Kristen Vigard was the very first Annie, winning raves during the show's out-of-town run. But before "Annie" hit Broadway, pint-size powerhouse Andrea McArdle was given the role instead. Kristen had to step aside.
"You know, they took me in the room and they went, 'Well, I'm sorry, you're not going to do the play,' and, of course, I cried and was so upset but there was a great sense of relief," Vigard said. Yet, Cates said, "I don't think Kristen, to this day, has ever gotten over the fact that she was asked to leave."
Twenty years later, ABC cameras captured the nationwide talent search for a new Annie and the triumph of 11-year-old Joanna Pacitte. But just months later, as she battled bronchitis in a hotel room, Joanna would get the boot -- just two cities away from her Broadway debut. At the time, Joanna said through her tears, "It's not going to be me coming down the stairs in my Annie dress and in the red wig. It's not going to be me, Annie, no more."
Now a glamorous adult, Joanna released her first album this past week. Looking back on her "Annie" experience, she said, "I kind of felt humiliated, and I knew the whole world knew about it."
"But, you know, it's been hard, it's been a struggle for her to prove to everybody that she didn't suck, and that's not why she got fired," Stevens said.
Toning "Annie" Down
Annie's most successful alumna, Sarah Jessica Parker, spoke to the filmmakers about how she tried to move past the "Annie" persona during some of her early auditions. "I did everything I could to not be cute, loud, turn my ankles in. You know, it was very important to me that I be something else," Parker explained. "I knew that people would want me to sing 'Tomorrow.' And I didn't want to do that for a while because I never thought I sang it that well to begin with."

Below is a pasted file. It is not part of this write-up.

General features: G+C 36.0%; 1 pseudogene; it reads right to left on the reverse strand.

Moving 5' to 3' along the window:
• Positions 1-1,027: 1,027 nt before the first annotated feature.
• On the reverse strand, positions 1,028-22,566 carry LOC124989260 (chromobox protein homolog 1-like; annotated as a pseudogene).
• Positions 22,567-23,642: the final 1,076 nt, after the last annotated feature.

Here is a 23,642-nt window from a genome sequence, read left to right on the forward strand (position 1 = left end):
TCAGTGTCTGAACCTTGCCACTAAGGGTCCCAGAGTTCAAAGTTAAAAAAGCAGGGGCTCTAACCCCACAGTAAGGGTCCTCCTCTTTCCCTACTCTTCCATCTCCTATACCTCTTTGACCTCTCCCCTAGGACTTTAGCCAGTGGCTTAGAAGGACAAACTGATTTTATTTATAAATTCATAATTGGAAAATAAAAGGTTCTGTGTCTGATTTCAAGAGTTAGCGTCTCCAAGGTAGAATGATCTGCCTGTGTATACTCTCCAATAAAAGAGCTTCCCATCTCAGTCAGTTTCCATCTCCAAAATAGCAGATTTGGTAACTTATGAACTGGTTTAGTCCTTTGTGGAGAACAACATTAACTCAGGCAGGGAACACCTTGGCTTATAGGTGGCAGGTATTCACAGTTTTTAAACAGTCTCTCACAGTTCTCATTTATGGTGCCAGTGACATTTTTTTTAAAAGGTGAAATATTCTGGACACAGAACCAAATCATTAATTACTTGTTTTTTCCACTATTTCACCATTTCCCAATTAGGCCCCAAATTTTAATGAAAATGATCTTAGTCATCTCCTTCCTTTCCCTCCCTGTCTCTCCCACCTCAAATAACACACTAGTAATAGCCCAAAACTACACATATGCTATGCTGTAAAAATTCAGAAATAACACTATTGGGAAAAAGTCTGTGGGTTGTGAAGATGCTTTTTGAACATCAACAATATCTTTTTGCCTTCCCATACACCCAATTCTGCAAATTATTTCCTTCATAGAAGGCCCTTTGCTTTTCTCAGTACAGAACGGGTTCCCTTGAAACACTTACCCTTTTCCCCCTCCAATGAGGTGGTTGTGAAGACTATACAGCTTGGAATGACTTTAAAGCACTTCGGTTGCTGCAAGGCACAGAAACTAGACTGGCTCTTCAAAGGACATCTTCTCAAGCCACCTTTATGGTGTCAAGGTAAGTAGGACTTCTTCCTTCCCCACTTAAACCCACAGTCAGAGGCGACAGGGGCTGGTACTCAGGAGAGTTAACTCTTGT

Many of the women who appear in "Life After Tomorrow," for the most part, still crave the spotlight that the show once gave them. "The recognition, the people screaming for you -- I guess that was my 15 minutes of fame," Michele Graham said.
"Sometimes it's very hard to accept that that might be over," Rosanne Kavanagh added.
"I never could put my finger on the feeling that I felt as an adult. Like what happened? I was doing this stuff. I'm good at it. I'm still good at it. What the hell went wrong? What happened? You know, I miss it," Stefanie Kahn said.
"Sometimes I feel like I'm competing against a ghost of my former self. I feel like my career could not have peaked at 10 [years old]," Kristi Coombs said.
While their lives have moved on -- today there is a teacher and a flight attendant; a psychologist and a financial planner; a full-time mom and a full-on rocker; a TV actress and a vocalist who plays Marilyn Monroe in a "Legends" show -- the impact of "Annie" remains.
"I'd be lying if I said I don't want to be the lead in a Broadway musical again. I'd be fibbing out my butt if I said that wasn't something that's in the back of my mind some day. But maybe I'm a little crazy, 'cause I think it's going to happen some day," said Allison Smith.
As the documentary shows, some "Annie" orphans have enjoyed reconnecting with one another. And as they perform the old routines, it's obvious there's one thing these "Annie" alums will never forget ... the choreography.